EVENT: PRESS CONFERENCE: Connecticut Entrepreneurs Announce Major Federal Lawsuit To Fight Back Against State Dental Commission’s Attempt to Shut Down Teeth-Whitening Businesses.
TIME/DATE: 10:00 a.m./Thursday, November 16, 2011
PLACE: Front Steps
U.S. District Court for the District of Connecticut
Abraham Ribicoff Federal Building
450 Main Street
Hartford, CT 06103
PARTICIPANTS: Dana Berliner, Senior Attorney, Institute for Justice
Paul Sherman, Staff Attorney, Institute for Justice
Lisa Martinez, Teeth-whitening entrepreneur
Steve Barraco, Co-owner, Smile Bright
Tasos Kariofyllis, Co-owner, Smile Bright
CONTACT: Shira Rawlinson, Communications Coordinator, Institute for Justice (703) 682-9320
SUMMARY: What is the difference between whitening your teeth at home with a product you buy online and whitening your teeth at a shopping mall or salon with an identical product bought there? In Connecticut, the person who sold you the product at the mall or salon can be charged with a felony and sentenced to up to five years in prison or $25,000 in civil fines.
Watch a short video on the case: www.ij.org/CtTeethVideo
On Wednesday, November 16, 2011, at 10:00 a.m., the nation’s leading legal advocate for entrepreneurs, Institute for Justice, and a group of teeth-whitening entrepreneurs will hold a press conference to announce that they have just filed a major constitutional challenge to Connecticut’s outrageous requirement that only licensed dentists can offer teeth-whitening services, even if customers apply the product to their own teeth.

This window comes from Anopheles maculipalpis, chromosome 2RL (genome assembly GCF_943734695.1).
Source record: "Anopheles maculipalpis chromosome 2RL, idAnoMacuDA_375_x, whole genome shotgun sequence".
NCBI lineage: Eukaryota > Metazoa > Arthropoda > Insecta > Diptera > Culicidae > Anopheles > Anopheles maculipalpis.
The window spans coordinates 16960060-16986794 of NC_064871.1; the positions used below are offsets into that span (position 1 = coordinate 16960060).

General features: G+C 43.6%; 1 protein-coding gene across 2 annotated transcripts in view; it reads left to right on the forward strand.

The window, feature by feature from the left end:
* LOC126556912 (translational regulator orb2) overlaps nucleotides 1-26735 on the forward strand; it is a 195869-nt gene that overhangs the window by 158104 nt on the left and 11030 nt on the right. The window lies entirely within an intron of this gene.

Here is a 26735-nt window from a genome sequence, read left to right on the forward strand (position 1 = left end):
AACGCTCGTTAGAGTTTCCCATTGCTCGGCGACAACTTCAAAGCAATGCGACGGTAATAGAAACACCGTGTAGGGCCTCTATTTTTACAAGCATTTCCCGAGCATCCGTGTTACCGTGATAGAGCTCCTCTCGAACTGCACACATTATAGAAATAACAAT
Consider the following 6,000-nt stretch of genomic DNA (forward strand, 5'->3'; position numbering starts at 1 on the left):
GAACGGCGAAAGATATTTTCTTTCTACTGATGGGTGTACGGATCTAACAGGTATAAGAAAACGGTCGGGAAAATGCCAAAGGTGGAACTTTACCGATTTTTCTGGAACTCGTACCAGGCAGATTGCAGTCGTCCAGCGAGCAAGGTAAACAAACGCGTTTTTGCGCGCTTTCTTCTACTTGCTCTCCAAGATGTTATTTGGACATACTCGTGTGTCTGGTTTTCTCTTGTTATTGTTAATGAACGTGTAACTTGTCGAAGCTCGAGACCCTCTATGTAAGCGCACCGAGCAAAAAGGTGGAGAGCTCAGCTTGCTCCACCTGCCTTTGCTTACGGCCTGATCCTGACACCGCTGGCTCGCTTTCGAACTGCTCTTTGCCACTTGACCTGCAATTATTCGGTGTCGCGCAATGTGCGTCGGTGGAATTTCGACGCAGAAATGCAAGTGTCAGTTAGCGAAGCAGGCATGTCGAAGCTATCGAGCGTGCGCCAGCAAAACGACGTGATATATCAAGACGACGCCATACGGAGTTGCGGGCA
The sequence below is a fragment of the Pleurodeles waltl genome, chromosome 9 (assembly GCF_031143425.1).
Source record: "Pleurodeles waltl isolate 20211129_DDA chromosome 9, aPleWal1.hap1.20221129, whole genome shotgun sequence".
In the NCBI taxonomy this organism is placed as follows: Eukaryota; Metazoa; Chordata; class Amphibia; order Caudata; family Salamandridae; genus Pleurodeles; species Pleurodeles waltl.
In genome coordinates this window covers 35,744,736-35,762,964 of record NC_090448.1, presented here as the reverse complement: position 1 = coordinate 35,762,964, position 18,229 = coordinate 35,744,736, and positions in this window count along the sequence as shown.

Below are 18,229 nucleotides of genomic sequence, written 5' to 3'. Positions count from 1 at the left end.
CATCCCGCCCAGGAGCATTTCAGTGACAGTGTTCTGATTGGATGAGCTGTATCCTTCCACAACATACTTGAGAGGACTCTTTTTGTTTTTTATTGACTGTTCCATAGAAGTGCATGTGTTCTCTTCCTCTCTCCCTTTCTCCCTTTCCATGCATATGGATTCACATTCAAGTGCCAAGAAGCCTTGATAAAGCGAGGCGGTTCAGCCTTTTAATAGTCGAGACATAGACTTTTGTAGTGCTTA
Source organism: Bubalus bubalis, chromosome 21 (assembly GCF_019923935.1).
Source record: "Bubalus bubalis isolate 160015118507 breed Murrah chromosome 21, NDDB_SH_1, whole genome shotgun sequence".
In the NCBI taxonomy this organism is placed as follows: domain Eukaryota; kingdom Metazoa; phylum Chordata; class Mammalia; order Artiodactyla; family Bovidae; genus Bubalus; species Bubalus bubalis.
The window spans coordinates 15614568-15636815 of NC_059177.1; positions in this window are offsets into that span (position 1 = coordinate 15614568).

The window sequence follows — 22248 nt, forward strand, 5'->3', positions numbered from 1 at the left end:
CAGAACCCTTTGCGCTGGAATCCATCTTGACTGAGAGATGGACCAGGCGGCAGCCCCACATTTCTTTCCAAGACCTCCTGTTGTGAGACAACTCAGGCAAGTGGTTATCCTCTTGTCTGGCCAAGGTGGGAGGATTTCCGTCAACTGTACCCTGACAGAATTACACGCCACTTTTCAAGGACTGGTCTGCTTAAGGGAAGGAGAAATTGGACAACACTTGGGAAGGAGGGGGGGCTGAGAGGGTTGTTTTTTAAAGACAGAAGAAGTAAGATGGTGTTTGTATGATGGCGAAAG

Teeth-whitening services are popular and increasingly available at spas, salons and shopping malls. This has been a boon for consumers because these businesses offer whitening services at much lower prices than dentists do, often charging less than 25 percent of what a dentist would charge for similar results. But the State Dental Commission has ruled that only licensed dentists may offer teeth-whitening services. This ruling has nothing to do with public health or safety and everything to do with protecting licensed dentists from honest competition.
The U.S. Constitution protects the right to earn an honest living free from unreasonable regulations designed solely to benefit special interests. This case raises a constitutional question of vital importance: May the government prohibit entrepreneurs from selling safe, over-the-counter products that people use at home every day just to protect a group of industry insiders?